In yet another embodiment, the portable device 102 can sync with another device (portable device, tablet, desktop computer, laptop computer, etc.). For example, many business people carry two communications devices, one for personal use, and one for business use. Thus, the multiple devices can continuously or intermittently sync with each other so that regardless of which device the user 100 has access to upon encountering a perpetrator 116, the user 100 will have complete access to the systems and methods described herein.
 Using the gathered personal information about the perpetrator 116, the controller 114 can emit in a random sequence and at random or pre-determined intervals information about the perpetrator. For example, the portable device 102 can emit the perpetrator's birth date, and then ten seconds later, it can emit the first name of the perpetrator's spouse or child. Ten second later, the portable device 102 can emit the name of the perpetrator's employer.
 Upon hearing this personal information, as well as being overwhelmed by other visual and auditory responses that may be occurring simultaneously, the perpetrator will be confused and overwhelmed. In addition, all of these Sensory Events take up mental processing time that the perpetrator would otherwise use to complete a crime of other action.
 FIG. 3 is a block diagram of the different channels by which a distress signal can be activated in accordance with an embodiment of the present invention. The distress signal can be activated by the user 100, automatically by the portable device 102, automatically by a remote channel 106, by actions of the perpetrator 116, or by a third-party, such as a security or monitoring service 302 (i.e., private security monitoring center, 911 call center, etc.), users/devices on a friends and family network, and/or first responders 306.
 For example, the deter signal may also be activated by a parent who is remotely monitoring their child. In response to the deter signal, the controller 114 can initiate Sensory Events to the child's location/environment to deter, distract, and/or delay the perpetrator 116.
 In another embodiment, the deter signal may be activated if a perpetrator 116 attempts to grab the portable device 102 from the user 100. Sudden movements, falling, crashing into a surface, etc. can be sensed by accelerometers, gyroscopes, and tiltmeters built into the portable device 102. Any such movements can trigger the controller 114 to initiate a response.
 Furthermore, the distress signal can be activated by the conditions in the user's surrounding environment 308, such as, for example, lighting, temperature, auditory signals (gun shots, screaming, etc.), visual signals (flashing lights, flickering lights, etc.). Regardless of how the distress signal is activated, the end goal is the same, to disturb a perpetrator's thinking process so that a threatening situation can be deterred, delayed, lessened, or prevented.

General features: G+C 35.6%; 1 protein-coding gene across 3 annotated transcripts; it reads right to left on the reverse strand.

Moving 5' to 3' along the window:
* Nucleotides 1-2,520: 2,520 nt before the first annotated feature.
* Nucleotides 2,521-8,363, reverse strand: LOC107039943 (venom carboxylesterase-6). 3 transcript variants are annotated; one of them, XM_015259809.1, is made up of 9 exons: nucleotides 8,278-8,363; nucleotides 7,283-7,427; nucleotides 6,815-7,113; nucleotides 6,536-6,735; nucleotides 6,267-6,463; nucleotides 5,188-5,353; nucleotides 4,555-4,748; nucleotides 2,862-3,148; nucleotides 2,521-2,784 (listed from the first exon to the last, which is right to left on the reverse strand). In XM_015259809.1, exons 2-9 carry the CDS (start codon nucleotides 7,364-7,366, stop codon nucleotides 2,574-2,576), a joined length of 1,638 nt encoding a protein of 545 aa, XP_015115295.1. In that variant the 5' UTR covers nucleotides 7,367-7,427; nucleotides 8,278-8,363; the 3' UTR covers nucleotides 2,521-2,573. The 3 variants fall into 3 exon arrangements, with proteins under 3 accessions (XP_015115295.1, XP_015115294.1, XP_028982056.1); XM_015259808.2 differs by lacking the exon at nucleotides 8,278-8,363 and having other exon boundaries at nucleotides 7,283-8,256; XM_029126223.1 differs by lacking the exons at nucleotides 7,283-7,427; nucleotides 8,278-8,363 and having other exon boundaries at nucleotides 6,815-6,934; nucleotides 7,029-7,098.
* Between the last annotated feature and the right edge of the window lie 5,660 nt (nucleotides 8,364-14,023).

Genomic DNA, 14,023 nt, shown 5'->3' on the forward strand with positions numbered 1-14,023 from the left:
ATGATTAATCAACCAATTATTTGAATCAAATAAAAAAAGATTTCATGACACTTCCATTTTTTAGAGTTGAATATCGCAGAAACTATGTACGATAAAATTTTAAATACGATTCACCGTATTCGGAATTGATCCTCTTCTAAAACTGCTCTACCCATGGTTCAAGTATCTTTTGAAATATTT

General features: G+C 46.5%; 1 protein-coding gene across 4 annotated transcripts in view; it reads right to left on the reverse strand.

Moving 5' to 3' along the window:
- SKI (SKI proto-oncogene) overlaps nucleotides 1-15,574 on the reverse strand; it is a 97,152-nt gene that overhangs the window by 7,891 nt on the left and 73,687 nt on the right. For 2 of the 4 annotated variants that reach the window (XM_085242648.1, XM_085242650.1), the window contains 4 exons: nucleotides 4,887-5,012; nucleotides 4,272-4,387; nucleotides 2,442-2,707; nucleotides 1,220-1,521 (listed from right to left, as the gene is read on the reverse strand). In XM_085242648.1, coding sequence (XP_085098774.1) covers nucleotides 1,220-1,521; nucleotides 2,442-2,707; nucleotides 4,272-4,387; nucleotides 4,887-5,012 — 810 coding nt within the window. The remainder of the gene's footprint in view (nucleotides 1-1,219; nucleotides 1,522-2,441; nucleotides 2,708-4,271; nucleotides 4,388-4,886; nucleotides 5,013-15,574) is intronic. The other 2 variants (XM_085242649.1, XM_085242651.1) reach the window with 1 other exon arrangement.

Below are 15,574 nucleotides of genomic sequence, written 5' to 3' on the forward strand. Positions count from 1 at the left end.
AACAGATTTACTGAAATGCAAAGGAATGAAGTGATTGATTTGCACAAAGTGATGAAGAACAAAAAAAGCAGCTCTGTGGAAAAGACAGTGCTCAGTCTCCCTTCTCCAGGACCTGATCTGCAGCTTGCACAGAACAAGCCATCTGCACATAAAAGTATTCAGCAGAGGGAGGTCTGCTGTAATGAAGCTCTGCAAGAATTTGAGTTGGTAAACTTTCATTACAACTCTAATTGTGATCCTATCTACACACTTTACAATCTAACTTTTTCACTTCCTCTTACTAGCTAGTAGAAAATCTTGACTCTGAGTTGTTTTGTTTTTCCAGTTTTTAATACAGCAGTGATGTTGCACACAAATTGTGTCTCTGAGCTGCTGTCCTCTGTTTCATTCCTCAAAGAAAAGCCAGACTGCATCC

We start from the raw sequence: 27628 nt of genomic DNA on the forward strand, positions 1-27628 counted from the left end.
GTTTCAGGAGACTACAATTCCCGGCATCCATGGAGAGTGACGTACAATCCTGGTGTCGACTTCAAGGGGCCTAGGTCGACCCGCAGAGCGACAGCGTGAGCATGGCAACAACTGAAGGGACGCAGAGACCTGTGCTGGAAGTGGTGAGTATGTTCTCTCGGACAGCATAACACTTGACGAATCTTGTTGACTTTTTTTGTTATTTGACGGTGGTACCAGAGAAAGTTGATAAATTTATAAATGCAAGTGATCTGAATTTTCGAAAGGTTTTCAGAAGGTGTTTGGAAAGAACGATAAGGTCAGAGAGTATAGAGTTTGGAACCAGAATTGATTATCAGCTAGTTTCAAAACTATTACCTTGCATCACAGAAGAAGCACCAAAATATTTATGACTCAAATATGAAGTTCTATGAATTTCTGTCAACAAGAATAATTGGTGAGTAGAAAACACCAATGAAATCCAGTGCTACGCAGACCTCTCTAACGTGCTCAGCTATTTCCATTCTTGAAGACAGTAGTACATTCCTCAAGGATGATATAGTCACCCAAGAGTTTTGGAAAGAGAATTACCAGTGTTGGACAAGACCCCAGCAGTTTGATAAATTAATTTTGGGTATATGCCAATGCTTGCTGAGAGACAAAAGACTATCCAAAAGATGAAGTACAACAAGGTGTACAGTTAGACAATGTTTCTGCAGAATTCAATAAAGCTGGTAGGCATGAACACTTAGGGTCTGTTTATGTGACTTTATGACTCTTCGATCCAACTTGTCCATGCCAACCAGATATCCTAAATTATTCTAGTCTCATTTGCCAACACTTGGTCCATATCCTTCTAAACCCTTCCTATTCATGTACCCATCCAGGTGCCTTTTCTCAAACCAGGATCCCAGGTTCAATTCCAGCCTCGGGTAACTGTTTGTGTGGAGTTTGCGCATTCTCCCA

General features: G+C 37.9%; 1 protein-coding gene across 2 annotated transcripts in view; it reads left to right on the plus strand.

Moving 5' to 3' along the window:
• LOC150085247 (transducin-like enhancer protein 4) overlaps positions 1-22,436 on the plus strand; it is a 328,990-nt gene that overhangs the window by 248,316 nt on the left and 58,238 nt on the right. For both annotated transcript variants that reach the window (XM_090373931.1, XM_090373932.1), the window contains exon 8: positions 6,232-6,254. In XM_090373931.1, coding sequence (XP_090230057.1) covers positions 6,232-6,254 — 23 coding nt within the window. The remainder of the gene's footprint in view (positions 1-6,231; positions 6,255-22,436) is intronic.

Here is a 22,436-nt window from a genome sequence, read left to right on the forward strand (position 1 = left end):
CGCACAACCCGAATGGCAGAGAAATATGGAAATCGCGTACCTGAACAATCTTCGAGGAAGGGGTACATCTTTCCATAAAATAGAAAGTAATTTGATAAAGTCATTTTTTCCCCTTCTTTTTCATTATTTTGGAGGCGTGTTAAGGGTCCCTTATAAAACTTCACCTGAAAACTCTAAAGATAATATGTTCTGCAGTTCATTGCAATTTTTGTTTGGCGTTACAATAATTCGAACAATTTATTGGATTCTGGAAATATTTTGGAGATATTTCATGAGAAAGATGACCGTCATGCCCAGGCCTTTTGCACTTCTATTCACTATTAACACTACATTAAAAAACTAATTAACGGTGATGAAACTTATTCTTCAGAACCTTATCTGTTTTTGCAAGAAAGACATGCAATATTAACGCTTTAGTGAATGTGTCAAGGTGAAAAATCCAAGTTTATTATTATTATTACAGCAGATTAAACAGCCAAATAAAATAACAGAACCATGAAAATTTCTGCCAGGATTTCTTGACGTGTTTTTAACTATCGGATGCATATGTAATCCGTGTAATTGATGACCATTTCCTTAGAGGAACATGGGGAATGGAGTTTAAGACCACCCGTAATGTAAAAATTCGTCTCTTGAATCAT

The distress signal can be manually initiated by the user 100 by manipulating the portable device 102, or alternatively, communicated with a remote third-party such as the monitoring service 302 via another method (another cellular or landline phone, text message, email, social media posting, etc.).
 In another embodiment, the distress signal can be activated by sensors specifically tuned to recognize extreme stress consistent with a physiological or chemical reaction to a situation, or to recognize a medical crisis, such as, for example, low blood sugar, heart arrhythmias, los oxygen saturation, or no pulse. This embodiment requires the portable device 102 to be equipped with the appropriate body sensors to be coupled to the user 100.
 While not intended to be limiting, below are various exemplary environments and situations where the present invention can be utilized.
 Personal Security Scenario
 Consider the scenario where a single woman is walking home alone from a bar. The route she is taking is off the beaten path. The woman senses that she is being followed by someone she met in the bar. She has limited options at this point; she can run and hope that she is faster than the perpetrator, or she can call 911 and hope that they arrive before she is attacked, she can fight back, or worse. The present invention provides a third option, deterring, delaying and distracting the perpetrator or disrupting or decreasing the intensity of the criminal act. In addition, the present invention can calm down a perpetrator, or deplete their anger level if a perpetrator is acting in the heat of passion.